Wednesday, September 24, 2008


Troy Davis Receives Last Minute Stay

Only two hours before Troy Davis was to be executed in Georgia, the U.S. Supreme Court agreed to consider Davis' appeal. Davis wants the Court to order a judge to hear from the witnesses who have recanted their original testimony against him and from others who say another man confessed to the crime.

A variety of influential people have spoken out on Davis' behalf included former President Jimmy Carter, Al Sharpton, and Archbishop Desmond Tutu of South Africa.

In 1989, Davis was convicted of murder and sentenced to death based only on witness testimony. Seven of the nine non-police witnesses have since recanted that testimony, stating that they experienced police coercion.

Davis' sister, Martina Correia, has been working tirelessly on behalf of her brother in order for the court to consider the new evidence indicating that Davis is innocent. The public outcry in this case continues to grow, demonstrating that when enough people are willing to speak and act, the powers that be are forced to listen.

The U.S. Supreme Court will consider the appeal on Monday and if they choose to hear it, the stay will remain in effect. If the Court decides not to hear the appeal, the stay will be automatically lifted, and Georgia can move forward with the execution.

We will keep you posted on this case and will provide more actions for you to take if and when they are necessary.

I have included a statement released yesterday from the National Coalition to Abolish the Death Penalty.


WASHINGTON, DC – The National Coalition to Abolish the Death Penalty joins with pro death penalty law enforcement officials, abolitionist, civil and human rights organizations in calling for a halt in tonight’s scheduled execution of Troy Davis. There is just too much doubt about whether Georgia is executing the right man to proceed. There is no public consensus in this case, and that should be required before the government asserts its power to kill. To the contrary – the lack of public consensus and concern is reason enough to stop.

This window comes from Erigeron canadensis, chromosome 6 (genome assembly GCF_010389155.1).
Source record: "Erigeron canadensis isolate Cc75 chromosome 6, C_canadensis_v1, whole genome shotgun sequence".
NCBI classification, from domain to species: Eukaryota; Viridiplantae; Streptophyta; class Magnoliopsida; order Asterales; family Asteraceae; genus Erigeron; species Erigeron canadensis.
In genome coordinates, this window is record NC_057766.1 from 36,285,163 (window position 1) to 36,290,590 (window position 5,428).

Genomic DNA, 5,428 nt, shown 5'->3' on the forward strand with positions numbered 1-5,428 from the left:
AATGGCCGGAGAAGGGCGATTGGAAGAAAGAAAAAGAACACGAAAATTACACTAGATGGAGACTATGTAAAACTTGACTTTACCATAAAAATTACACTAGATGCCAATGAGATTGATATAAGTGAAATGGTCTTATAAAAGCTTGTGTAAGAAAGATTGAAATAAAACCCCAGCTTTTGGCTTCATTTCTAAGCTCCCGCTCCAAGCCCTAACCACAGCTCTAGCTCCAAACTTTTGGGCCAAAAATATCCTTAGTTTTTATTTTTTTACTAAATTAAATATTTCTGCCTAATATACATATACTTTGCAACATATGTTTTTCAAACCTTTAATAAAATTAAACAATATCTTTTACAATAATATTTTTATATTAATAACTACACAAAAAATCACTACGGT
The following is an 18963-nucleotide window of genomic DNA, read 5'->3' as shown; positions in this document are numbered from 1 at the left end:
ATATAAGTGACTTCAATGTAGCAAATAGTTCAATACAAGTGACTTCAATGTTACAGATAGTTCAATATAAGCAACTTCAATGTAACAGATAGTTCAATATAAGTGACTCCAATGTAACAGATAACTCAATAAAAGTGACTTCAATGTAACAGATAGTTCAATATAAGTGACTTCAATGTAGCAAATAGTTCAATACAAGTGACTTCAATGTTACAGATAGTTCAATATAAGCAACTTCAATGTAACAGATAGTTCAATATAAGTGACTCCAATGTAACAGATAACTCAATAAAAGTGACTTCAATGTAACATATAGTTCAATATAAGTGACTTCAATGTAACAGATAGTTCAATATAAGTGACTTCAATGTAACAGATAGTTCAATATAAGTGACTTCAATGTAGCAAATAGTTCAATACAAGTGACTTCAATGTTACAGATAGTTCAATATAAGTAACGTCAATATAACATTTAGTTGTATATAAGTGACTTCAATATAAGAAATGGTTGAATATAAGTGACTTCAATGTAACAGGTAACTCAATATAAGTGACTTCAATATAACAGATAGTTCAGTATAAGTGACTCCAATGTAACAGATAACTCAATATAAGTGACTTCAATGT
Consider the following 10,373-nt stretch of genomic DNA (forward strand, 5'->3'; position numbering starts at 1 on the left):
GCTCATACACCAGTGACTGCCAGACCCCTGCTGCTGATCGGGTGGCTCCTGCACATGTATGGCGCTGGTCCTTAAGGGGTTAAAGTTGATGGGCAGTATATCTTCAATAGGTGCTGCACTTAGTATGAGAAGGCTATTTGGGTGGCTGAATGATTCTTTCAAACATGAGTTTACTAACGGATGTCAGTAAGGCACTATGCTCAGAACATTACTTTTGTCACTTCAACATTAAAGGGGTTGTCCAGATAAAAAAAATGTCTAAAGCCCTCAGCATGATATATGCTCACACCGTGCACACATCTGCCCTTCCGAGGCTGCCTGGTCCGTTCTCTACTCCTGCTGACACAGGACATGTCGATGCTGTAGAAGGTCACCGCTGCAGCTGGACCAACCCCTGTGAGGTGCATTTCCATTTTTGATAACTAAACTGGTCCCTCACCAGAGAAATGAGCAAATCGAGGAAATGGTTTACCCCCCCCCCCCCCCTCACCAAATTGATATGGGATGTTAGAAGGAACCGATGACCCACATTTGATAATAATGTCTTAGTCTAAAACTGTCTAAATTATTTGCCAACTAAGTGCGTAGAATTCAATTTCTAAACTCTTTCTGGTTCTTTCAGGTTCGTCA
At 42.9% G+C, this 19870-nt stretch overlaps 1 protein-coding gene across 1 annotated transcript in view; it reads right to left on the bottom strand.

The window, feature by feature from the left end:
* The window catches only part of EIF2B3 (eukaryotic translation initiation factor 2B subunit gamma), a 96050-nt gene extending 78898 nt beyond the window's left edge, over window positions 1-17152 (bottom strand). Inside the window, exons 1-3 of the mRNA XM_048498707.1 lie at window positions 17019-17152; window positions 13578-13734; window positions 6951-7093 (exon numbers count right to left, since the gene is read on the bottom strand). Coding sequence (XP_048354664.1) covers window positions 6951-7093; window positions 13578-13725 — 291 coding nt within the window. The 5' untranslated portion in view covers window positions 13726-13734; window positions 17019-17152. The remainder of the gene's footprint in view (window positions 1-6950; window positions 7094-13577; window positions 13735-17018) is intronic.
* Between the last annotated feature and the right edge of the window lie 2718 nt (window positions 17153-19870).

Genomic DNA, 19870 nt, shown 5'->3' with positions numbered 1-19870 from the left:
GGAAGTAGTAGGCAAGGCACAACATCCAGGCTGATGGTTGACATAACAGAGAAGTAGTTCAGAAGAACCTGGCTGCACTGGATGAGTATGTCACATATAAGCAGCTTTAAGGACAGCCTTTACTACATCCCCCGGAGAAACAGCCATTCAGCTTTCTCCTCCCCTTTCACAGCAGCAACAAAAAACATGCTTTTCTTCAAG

We are at a watershed moment in this case. If the execution proceeds, the State of Georgia, its Board of Pardons and Parole and the Georgia criminal justice system will be going beyond the point of return. They will have crossed an unfortunate threshold. No individual or institution that loves justice or fairness will ever be able to look at the individuals involved in this process in the same way.

We will have learned in a sad and tragic way that in the State of Georgia it really doesn’t matter whether you are guilty or innocent of committing a crime once the State is determined to execute a man or a woman. What passes for justice in the State of Georgia is mere window dressing.

If we did not know and understand it before, we know now that the criminal justice system in Georgia is broken. Whatever happens tonight, the struggle is not over. We are committed to helping the citizens of Georgia root out and throw out what is broken in hopes of building a criminal justice system that is worthy of its citizens.
Davis should be given every opportunity to have his appeal heard, especially as he may be innocent. No physical evidence links him to the crime for which he was convicted, the shooting death of a police officer. Additionally, the prosecution based its case on the testimony of nine eyewitnesses, seven of whom have recanted their testimony. One of those who did not recant is a likely suspect in the case. Several of those who did recant indicated that they were coerced into falsely identifying Davis as the killer. There may be more evidence that law enforcement officials withheld information from the defense which would prove Davis’ innocence. Once a person is put to death there is no opportunity to revisit the decision. There can be no posthumous clemency. The State of Georgia should not execute an innocent man.

Comments :
If Troy Anthony Davis had occupied a higher rung on the social ladder, he probably would not have been convicted of murder in the August 1989 shooting death of a Savannah police officer. If Davis were a doctor or lawyer or college professor, it’s unlikely police would have targeted him on the word of a small-time thug.
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